June 14, 2019

Howard Days 2019

Nicole and I arrived in Abilene around 6 o'clock. We had a quick dinner and then holed up in our hotel room, reading and drinking decaf. I was eager to finish up Mark Finn's 2nd edition of Blood and Thunder: The Life and Art of Robert E. Howard. I've attended Howard Days three times now; each time I read Mark's book en route on the various flights and during the various layovers. The first year I read the original Monkey Brain version, but now I read the REH Foundation edition, which is superior. I'm annoyed because my academic book went to press before I procured a copy of the 2nd edition, so references in my book are going to be to the first edition.

The next morning we woke up early and had breakfast. During breakfast I paged through Patrice's book, The Robert E. Howard Guide (Skelos). I really enjoy this book and loan it to my students when they voice interest in REH. Although the book presents itself as non-serious, I am still impressed by the analysis and speculation Patrice provides, particularly in the chapter surveying twenty stories that must be read. 

I then began polishing up my Glenn Lord Symposium paper. I made a minimalistic powerpoint consisting mostly of long quotes. My rules of thumb (I tell my students) for verbalized academic papers are few: (1) make sure they take no longer than 10 minutes to read (approximately 1800 words), make sure they are accompanied by a focused power point, and make sure they are read energetically. Otherwise, everyone will fall asleep. Also, remember, some people will fall asleep, and it's not an insult.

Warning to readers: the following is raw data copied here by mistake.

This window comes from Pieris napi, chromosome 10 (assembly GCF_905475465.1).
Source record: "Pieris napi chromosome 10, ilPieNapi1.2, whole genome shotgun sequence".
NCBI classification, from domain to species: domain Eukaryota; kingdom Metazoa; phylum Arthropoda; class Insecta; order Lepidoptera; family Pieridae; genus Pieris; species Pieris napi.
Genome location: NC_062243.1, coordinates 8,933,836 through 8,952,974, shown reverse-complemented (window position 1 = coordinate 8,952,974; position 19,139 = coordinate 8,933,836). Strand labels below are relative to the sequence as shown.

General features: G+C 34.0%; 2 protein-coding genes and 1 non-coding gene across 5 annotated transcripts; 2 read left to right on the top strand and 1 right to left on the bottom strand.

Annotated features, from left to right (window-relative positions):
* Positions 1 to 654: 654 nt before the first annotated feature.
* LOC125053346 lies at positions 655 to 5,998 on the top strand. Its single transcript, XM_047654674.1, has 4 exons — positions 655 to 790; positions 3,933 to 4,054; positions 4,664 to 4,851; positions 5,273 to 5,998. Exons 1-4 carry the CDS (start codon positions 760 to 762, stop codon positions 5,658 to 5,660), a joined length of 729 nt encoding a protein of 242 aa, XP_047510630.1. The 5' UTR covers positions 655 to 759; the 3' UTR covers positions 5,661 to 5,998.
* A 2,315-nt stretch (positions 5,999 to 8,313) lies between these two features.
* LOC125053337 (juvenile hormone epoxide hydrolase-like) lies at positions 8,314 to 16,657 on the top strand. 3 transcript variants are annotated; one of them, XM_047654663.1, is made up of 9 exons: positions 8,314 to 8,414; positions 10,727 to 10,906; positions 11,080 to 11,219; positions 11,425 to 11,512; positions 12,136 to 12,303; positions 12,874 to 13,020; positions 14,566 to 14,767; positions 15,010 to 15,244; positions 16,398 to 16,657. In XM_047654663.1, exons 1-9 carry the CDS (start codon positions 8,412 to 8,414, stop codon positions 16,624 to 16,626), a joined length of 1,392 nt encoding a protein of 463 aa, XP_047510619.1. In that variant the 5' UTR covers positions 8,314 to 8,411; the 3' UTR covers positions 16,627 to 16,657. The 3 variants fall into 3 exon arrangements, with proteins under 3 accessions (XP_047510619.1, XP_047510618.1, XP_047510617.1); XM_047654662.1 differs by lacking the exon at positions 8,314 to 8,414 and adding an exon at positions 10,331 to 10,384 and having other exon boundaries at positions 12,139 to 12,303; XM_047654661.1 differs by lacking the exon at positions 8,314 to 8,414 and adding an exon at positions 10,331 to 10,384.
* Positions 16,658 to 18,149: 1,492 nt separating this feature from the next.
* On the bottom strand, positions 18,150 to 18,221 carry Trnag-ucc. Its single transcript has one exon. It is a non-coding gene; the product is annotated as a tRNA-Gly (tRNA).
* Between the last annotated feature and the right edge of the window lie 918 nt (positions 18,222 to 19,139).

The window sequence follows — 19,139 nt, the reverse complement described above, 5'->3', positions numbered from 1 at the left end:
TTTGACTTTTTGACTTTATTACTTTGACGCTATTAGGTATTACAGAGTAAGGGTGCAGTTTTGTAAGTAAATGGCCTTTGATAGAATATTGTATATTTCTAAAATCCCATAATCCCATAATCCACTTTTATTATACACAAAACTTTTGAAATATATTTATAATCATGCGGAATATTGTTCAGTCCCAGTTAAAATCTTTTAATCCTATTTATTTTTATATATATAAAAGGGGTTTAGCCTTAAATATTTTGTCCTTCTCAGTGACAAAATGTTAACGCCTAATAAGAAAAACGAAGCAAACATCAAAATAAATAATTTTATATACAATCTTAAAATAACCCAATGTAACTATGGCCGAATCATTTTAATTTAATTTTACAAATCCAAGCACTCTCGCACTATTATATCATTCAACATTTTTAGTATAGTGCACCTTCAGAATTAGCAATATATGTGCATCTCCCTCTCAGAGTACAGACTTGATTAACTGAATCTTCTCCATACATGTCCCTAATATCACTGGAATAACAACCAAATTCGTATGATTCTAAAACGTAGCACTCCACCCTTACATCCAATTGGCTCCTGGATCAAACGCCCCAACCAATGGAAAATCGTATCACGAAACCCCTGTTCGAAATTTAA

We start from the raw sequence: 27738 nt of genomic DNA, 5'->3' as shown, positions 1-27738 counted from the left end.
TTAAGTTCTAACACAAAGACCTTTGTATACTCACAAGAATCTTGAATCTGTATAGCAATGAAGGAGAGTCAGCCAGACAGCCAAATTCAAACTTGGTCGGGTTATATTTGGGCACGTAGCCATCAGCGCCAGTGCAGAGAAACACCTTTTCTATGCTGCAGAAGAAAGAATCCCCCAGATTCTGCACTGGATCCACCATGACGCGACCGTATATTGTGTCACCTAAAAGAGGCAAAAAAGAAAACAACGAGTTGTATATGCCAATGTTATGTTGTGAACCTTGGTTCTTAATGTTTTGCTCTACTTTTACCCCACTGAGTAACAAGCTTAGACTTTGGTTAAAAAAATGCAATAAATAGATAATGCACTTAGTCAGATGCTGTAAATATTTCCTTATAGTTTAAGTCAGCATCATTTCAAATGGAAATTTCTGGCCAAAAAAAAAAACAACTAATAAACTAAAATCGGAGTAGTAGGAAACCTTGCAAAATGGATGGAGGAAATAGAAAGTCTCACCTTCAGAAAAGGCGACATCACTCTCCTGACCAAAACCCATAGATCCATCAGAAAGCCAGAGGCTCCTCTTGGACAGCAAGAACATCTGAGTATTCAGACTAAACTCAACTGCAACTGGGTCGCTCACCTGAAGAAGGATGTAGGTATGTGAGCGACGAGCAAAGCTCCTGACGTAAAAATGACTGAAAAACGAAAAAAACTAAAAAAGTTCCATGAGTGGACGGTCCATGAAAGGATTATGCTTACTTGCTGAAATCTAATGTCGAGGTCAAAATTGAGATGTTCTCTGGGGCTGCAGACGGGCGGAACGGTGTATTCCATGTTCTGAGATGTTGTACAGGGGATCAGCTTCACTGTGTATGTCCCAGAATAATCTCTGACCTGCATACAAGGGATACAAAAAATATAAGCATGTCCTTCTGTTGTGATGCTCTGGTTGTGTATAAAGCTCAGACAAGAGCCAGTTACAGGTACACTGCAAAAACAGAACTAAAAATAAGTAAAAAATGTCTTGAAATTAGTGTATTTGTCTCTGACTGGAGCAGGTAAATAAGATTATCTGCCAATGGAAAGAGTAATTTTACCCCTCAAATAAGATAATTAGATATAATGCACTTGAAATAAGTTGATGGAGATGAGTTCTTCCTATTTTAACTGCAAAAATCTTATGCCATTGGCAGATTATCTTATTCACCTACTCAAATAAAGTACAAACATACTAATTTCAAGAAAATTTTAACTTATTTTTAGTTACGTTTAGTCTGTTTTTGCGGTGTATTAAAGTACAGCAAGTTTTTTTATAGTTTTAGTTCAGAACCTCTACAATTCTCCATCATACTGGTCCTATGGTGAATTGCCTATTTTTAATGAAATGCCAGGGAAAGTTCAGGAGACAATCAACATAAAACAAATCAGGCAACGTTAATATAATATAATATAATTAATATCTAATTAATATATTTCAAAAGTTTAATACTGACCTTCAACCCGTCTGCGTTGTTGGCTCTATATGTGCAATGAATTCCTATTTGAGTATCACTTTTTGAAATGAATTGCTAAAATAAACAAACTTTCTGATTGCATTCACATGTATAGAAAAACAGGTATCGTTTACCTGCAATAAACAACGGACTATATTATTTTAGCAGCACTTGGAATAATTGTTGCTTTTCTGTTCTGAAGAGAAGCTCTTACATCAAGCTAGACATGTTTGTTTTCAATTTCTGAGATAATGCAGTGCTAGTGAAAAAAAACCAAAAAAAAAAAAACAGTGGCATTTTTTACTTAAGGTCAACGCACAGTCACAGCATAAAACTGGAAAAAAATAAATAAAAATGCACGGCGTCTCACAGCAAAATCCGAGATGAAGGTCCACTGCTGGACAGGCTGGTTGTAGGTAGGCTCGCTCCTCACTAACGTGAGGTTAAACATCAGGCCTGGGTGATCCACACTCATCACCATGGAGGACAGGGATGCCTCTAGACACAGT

Nicole and I then drove from Abilene to Cross Plains and went straight to the panels. The first panel I saw was on writing about Robert E. Howard. It featured David C. Smith, Patrice Louinet, Bobby Derie, and Rob Roehm I was sad to learn that Mark Finn couldn't make it. He was listed as being on the panel. 

The panel was great. My lingering question was how does a writer strike a balance between diehard-fandom/scholarship and "just for fun" fan banter. We diehards can sometimes take the fun out of discussing this stuff, I think. How can we be ambassadors of Robert E. Howard while maintaining rigor? Patrice Louinet insightfully suggested to always keep one's audience in mind. Alas, it's difficult, sometimes, to get a clear sense of who one's audience is.

The next panel was the Glenn Lord Symposium.  Ralph Norris, Nicole, and I gave our papers. It was a pleasure meeting Ralph. I had trouble following his paper's argument but it seemed erudite and thoughtful. It's wonderful that an academic medievalist has turned his attention to Howard. I think Howard Days should have another Glenn Lord Panel. There are academics who would come but they need to have a legitimate "academic" venue, like the Symposium, in order to put in for travel reimbursement and academic service credit. Humanists are often quite poor and graduate students are poverty stricken. 

After that was the Foundation Awards. It's wonderful the foundation does this. The kind of work diehard fans and scholars do is often under-appreciated and sometimes feels thankless, so awards like this serve a useful incentivizing function. Nicole and I have been thinking about coming up with an award sponsored by The Dark Man, perhaps for best article or something like that.